Microcosm of a global disaster

By Margaret Mary Sheehan

In the pages of the ‘Influenza Temporary Hospital Staff Register’, held by the  University of Melbourne Archives, is evidence of the Spanish influenza pandemic that wrought havoc across the world between 1918 and 1920. Bound in red leather and unprepossessing in appearance, this journal was created by the Victorian Branch of the Australian Red Cross Society and contains lists of volunteers who offered their services during the first wave of the virus in Melbourne that started in January 1919. Two more waves or recrudescence swept across Victoria in the following eight months with a devastating effect on the State’s population. More than 3,500 people died in Victoria, a terrible loss after the horrifying war losses.

Figure 1.

The journal’s function was administrative and was organised geographically by the volunteers’ hospital location. Thirty-four emergency hospitals (the Register describes them as ‘temporary hospitals’) were created throughout the metropolitan area to manage the critically ill who overwhelmed the health care system during the pandemic. Schools delayed opening after the summer break, and many were converted into emergency hospitals. Also converted were drill halls, kindergartens, army base hospitals, as well as the (Royal) Exhibition Building. Yet buildings were comparatively more easily found than experienced staff as many nurses had yet to return from the war, resulting in a dire shortage of qualified carers. Calls for volunteers went out, and in late January a Red Cross worker began diligently listing names in the ‘Influenza Temporary Hospital Staff’ Register.

The Register recorded those who volunteered over a period of 10 weeks, the first entry being on 25 January 1919 and the final on 11 April 1919, the greatest number offering help in February during the first onslaught of the disease.[1] But what was the purpose of the Register? Was a letter of notification sent to the emergency facility where the volunteer was posted? Were volunteers tracked? Was there more than one Register? Whilst these are seemingly unanswerable questions, we can know that this Register was created by one individual, for the handwriting remains constant. This nameless person had the task of receiving offers of help; listing the date of registering; their level of experience, if relevant; hospital placement; and ultimately preserving this record of volunteers.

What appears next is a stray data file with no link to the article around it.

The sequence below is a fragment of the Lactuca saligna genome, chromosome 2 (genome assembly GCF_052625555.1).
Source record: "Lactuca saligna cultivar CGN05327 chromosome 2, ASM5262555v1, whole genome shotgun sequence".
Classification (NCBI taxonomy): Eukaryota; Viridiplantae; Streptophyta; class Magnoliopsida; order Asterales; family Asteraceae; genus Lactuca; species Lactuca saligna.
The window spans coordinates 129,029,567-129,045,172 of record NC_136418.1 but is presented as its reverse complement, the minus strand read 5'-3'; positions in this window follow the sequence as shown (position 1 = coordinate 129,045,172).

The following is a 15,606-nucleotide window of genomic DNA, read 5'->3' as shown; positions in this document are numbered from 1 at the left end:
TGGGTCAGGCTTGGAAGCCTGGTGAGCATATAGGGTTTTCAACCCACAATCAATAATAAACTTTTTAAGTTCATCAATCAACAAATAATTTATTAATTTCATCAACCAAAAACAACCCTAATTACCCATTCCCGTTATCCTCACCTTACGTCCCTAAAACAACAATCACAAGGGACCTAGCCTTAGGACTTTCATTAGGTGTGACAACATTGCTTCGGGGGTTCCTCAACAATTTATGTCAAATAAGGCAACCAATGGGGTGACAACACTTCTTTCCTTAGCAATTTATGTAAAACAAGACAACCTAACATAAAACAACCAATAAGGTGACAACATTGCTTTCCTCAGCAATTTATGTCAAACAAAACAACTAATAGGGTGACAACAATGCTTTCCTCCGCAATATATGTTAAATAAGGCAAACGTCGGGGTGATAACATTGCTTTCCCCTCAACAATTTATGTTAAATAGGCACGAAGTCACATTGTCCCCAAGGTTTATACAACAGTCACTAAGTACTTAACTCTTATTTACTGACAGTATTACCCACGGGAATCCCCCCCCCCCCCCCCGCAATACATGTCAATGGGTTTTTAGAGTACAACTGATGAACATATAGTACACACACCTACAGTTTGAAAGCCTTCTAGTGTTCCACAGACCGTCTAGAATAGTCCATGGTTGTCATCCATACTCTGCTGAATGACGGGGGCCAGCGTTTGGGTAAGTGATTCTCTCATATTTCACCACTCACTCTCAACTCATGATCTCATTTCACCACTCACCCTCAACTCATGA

More than 670 community members were registered: all were women, mainly offering to nurse and care for the ill, although some volunteered to cook, work in laundries, or act as ward-maids. Little more than 80 were registered trained nurses, accredited by the professional body the Victorian Trained Nurses Association, and not quite a third were members of the Voluntary Aid Detachment VADs. Generally these VADs were young upper or middle class women of ‘independent means’ who would have presented with first aid training and home nursing certificates awarded by St John’s Ambulance.[2] Another smaller percentage (about 50) were described as ‘partly trained’. The majority (337) had no formal training and were simply keen to help in a time of community crisis.

The stress or difficulties of volunteering are also reflected in the Register in a perfunctory manner, for the word ‘left’ is neatly recorded against some names, occasionally in red ink. Many volunteers were young girls (about 550 were described as ‘Miss’) who had never seen anyone critically ill, let alone watched them die, and were required to care for many delirious and distressing cases. Perhaps it is unsurprising that more than 70 left without explanation. The Register also records those who did not survive, such as Annie Prince who died on 1st March 1919, after caring for patients in the Exhibition Building’s emergency hospital.[3] Another, Daisy Carr, died on 14 April, also after caring for influenza patients in the Exhibition Building.[4]

The Red Cross ‘Influenza Temporary Hospital Staff’ Register offers an important glimpse into the human cost of an event that remains Australia’s worst natural disaster in terms of lives lost. It also provides a microcosm of the Melbourne community’s response, and generosity of its female members.

Open volume showing pages of handwritten entries.
Figure 2.


  1. Hospital beds in the Great Hall during the Spanish influenza pandemic, 1919. MM 103429, Museums Victoria Collections
  2. Influenza Temporary Hospital Staff Register, UMA 2016.0074.00002


[1] Australian Red Cross Society, Victorian Division, ‘Voluntary Aid Detachment (VAD) and Field Force Personnel Records’,  Influenza Temporary Hospital Staff Register, UMA 2016.0074, pages 13 & 54

[2] Melanie Oppenheimer. 2014. The Power of Humanity : 100 Years of Australian Red Cross 1914-2014. Harper Collins Australia., page 31

[3] Influenza Temporary Hospital Staff Register, ibid., page 32; Weekly Times, 15 March 1919, page 38

[4] Ibid., page 1; Geelong Advertiser, 19 April 1919, page 7

Leave a Reply

Your email address will not be published. Required fields are marked *